Hall in Tirol
|Hall in Tirol|
Skyline with Karwendel range
|• Mayor||Eva-Maria Posch (ÖVP)|
|• Total||5.54 km2 (2.14 sq mi)|
|Elevation||574 m (1,883 ft)|
|Population (1 January 2014)|
|• Density||2,400/km2 (6,200/sq mi)|
|Time zone||CET (UTC+1)|
|• Summer (DST)||CEST (UTC+2)|
Hall in Tirol is a town in the Innsbruck-Land district of Tyrol, Austria. Located at an altitude of 574 m, about 5 km (3 mi) east of the state's capital Innsbruck in the Inn valley, it has a population of about 13,000 (Jan 2013).
Hall in the County of Tyrol was first mentioned as a salina (saltern) near Thaur castle in a 1232 deed. The current name dates back to 1256, similar to Halle, Hallein, Schwäbisch Hall or Hallstatt referring to the Celtic word for salt.
Since the 13th century the salt mine at Absam in the Hall Valley north of the town formed the main industry of the town and its surroundings. The first adit was laid out in 1272 at the behest of Count Meinhard II of Tyrol, with the brine led by a 10 km (6 mi) long pipeline to the evaporation pond at Hall. The importance of the salt is also displayed in the coat of arms showing two lions holding a cask of salt. The salt was exported as far as Switzerland, the Black Forest, and the Rhine valley. In 1303 Hall became a town. The rights that went with this, as well as the business associated with trading from Hall downriver on Inn and Danube, turned it into the leading market and trading place in the northern parts of Tyrol. Its development experienced a serious setback in 1447, when big parts of the upper town area were razed by a fire. In 1477 it got the right of coinage, when the Tyrolian mint was moved from Meran to Hall. Noteworthy is the fact that in 1486 the first high-grade silver coin Taler, the precursor of the Dollar, was coined in Hall. In the 16th century the mint in Hall also introduced the first automated coining machine in the world. Today a reconstruction of this revolutionary machine can be seen in the Hall Mint Museum  in the Burg Hasegg.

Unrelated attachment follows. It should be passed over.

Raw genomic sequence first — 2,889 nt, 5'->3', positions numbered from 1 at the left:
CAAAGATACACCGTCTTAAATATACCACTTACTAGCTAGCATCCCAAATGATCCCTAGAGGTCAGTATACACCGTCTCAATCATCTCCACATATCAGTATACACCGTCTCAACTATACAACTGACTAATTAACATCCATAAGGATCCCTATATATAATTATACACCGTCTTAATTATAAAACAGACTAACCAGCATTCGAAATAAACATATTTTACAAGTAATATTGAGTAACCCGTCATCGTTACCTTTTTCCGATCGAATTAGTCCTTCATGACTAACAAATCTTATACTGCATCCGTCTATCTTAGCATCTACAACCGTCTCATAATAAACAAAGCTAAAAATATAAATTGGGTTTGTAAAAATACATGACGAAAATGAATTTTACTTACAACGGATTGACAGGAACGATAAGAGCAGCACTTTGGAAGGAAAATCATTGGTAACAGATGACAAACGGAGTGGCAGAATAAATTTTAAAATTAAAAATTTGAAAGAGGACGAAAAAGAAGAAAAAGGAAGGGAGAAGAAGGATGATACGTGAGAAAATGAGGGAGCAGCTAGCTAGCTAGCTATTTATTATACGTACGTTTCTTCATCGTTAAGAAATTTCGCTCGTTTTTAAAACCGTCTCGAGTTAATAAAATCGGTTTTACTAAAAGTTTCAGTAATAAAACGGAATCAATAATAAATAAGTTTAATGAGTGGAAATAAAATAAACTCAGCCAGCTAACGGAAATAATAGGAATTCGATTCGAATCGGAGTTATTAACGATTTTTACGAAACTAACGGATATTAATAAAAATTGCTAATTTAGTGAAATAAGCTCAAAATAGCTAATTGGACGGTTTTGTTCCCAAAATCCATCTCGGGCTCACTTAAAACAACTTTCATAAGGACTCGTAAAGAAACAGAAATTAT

In the 15th and 16th century, Hall was one of the most important towns in the Habsburg Empire. This period also saw the construction of many of the churches, monasteries and convents, that up to now shape the appearance of the town. Today Hall has the biggest intact old town in the western part of Austria.
During the Habsburg Monarchy a military garrison was established in Hall. This, and the large freight train station, led to heavy bombardment during World War II, which destroyed the train station, but luckily left the old town almost unscathed.
From 1938 to 1974 the town was called Solbad Hall. However, the Solbad was dropped from the town name, a few years after the salt mining was closed in 1967.
- Christoph Grienberger, the Jesuit astronomer, was born in Hall.
- Klaus Dibiasi, Olympic diving champion.
Hall in Tirol is twinned with:
Climate type is dominated by the winter season, a long, bitterly cold period with short, clear days, relatively little precipitation mostly in the form of snow, and low humidity. The Köppen Climate Classification subtype for this climate is "Dfc" (Continental Subarctic Climate).
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